Visually impaired sprinter, Jason Smyth won the T13 100m and 200m in Beijing 2008 and then did it all over again at London 2012.

Can you clarify the position with your selection for Northern Ireland’s Commonwealth Games team?

For para athletics they (the Commonwealth Games Federation) have selected a handful of events. Unfortunately none of the events are mine or Michael McKillop’s (fellow Irish para athlete).  As far as I’m aware none of the Northern Irish athletes that compete for Ireland (are going). I know their events are definitely not running. I’m not sure about some of the British. It’s unfortunate.

You’re from Northern Ireland but you competed for the Republic of Ireland in the Paralympics in 2012. How did that come about?

If you’re from Northern Ireland you can compete either way but when I was first deciding who I was going to declare for, I honestly was not persuaded one way or the other. I didn’t say I was definitely going to be for Ireland or definitely British but my dad and my coach at the time, got in touch with both governing bodies and just wanted to see what they had to say and if they were interested. It plainly and simply came down to the fact that Ireland came back and said yes; it would be great if you’d declare for Ireland. Britain didn’t really show interest and that just made my decision easy.

Part of the current confusion regarding your selection for the Commonwealth Games is whether you’d compete as a para-athlete or as an able bodied athlete. Do you approach para athletics differently?

For me, it’s about being as best as I can possibly be and I don’t restrict myself to what that can be. I feel like I’m lucky enough to have the ability where I’m able to continue to improve and set my sights to being able to achieve in mainstream events. So if the target is realistic, then for me if I can get to that standard, then I very much aim to do so. The last Commonwealth Games I had got the qualification standard and was supposed to be there as a mainstream athlete and I actually got injured so I wasn’t able to go.

Do you still have ambitions to be the first visually impaired athlete to compete in an Olympics and Paralympics in the same year?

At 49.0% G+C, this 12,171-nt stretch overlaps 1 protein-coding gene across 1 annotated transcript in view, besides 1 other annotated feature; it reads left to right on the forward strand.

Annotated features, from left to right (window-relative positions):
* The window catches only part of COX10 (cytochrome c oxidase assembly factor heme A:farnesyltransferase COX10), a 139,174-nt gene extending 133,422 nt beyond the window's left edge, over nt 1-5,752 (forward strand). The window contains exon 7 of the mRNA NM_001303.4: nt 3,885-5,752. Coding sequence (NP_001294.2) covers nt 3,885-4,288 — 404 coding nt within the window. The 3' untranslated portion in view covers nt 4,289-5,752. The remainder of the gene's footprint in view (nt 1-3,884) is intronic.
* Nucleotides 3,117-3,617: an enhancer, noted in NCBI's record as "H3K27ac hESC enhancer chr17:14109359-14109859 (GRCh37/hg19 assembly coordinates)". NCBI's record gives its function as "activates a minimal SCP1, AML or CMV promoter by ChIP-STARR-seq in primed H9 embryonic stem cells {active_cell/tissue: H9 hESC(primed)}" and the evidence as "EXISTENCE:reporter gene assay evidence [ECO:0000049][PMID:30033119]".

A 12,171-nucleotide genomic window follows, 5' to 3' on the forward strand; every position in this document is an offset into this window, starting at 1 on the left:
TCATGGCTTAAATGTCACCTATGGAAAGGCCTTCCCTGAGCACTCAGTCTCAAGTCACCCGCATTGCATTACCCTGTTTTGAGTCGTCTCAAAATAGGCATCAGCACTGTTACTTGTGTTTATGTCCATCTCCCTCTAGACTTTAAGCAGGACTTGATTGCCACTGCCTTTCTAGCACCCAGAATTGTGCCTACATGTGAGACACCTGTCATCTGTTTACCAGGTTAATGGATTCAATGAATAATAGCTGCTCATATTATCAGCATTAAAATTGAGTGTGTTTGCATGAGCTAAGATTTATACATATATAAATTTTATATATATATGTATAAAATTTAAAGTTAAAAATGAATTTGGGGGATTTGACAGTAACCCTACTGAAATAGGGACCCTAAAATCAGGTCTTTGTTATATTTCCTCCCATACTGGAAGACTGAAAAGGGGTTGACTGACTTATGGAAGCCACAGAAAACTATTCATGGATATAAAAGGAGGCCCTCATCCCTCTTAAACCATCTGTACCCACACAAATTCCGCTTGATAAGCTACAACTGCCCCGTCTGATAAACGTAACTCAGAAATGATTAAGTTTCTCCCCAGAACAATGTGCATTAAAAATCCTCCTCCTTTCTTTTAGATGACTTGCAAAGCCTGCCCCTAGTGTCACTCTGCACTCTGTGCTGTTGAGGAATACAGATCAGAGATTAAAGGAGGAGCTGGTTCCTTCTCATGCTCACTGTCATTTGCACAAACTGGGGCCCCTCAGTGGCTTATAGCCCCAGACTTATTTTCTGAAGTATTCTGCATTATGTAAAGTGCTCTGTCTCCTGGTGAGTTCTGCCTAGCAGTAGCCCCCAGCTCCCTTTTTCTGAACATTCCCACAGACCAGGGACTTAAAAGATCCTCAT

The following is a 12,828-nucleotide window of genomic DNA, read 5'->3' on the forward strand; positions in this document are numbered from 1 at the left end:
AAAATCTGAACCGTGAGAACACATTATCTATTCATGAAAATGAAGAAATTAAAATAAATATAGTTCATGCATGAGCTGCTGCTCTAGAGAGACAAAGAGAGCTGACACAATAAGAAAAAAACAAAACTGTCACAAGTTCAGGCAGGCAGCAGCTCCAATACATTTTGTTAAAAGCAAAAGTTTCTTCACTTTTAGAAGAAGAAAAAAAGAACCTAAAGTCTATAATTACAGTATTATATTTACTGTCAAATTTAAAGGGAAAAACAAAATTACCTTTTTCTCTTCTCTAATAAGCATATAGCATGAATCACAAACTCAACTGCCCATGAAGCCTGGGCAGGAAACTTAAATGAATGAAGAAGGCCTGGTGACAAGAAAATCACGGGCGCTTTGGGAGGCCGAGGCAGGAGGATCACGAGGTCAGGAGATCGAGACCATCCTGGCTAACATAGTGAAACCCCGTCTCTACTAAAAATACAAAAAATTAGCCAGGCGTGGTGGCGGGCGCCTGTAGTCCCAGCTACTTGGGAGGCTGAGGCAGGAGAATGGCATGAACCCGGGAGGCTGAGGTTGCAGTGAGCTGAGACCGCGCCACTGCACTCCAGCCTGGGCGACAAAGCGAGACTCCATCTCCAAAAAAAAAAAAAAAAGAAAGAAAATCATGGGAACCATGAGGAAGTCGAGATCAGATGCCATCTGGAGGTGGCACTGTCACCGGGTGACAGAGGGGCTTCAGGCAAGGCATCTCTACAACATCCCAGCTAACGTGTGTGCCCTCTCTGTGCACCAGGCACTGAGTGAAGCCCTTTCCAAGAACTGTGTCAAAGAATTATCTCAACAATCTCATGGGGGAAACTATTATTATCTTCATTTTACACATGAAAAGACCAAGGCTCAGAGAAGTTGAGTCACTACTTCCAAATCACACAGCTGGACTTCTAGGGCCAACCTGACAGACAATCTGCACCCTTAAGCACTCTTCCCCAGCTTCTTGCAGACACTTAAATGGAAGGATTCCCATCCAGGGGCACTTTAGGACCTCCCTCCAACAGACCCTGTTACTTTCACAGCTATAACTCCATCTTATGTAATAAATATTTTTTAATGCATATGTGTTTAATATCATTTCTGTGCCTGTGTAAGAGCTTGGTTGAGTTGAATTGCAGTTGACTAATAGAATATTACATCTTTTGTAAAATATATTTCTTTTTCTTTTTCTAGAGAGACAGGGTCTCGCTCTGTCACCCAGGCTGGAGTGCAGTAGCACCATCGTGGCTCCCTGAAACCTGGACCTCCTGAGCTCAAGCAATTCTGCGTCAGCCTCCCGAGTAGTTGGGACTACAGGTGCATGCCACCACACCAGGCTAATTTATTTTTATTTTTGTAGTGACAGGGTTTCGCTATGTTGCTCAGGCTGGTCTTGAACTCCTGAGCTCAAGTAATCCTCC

Yes, very much so as I said, I try to set my sights high and the higher you set them the more you can focus and work towards it. If I reflect back towards London I was extremely close to doing that. I’d run the ‘B standard’ twice, I’d run a windy ‘A standard’ so I was four hundredths of a second away. I know I was close; too close and I’ll just try to do a little bit better moving forward to Rio (in 2016).

There are para athletes running the 100m only a second slower than Usain Bolt. Are the Olympics and the Paralympics one day, going to have to merge?

I don’t know. My honest opinion is I don’t think Paralympic athletes will get to that level. I think you will always get a number of very talented athletes who can get very close but as a whole we’re definitely not anywhere near that.

Do you expect to run faster than your best of 10.46secs?

Well this is another thing; my Paralympic World Record is 10.46secs but my quickest time is 10.22secs – so your quickest time only counts as a Paralympic record if it’s in a Paralympic event. So my quickest time wasn’t in a para event and it doesn’t count as a Paralympic Record.

I know you’re a Mormon. Is your faith swayed when things get tough?

My thought is that if everybody has it easy then how do you improve? From my experience the only way you improve as a person in any way, is when you face challenges or difficulties. That makes you get up and do more and make progress. For me, I can easily sit here and say that because of my eyesight I am a much stronger person on the inside than what I would’ve been. Because of the challenges I’ve had to face, I’m completely comfortable and confident in me.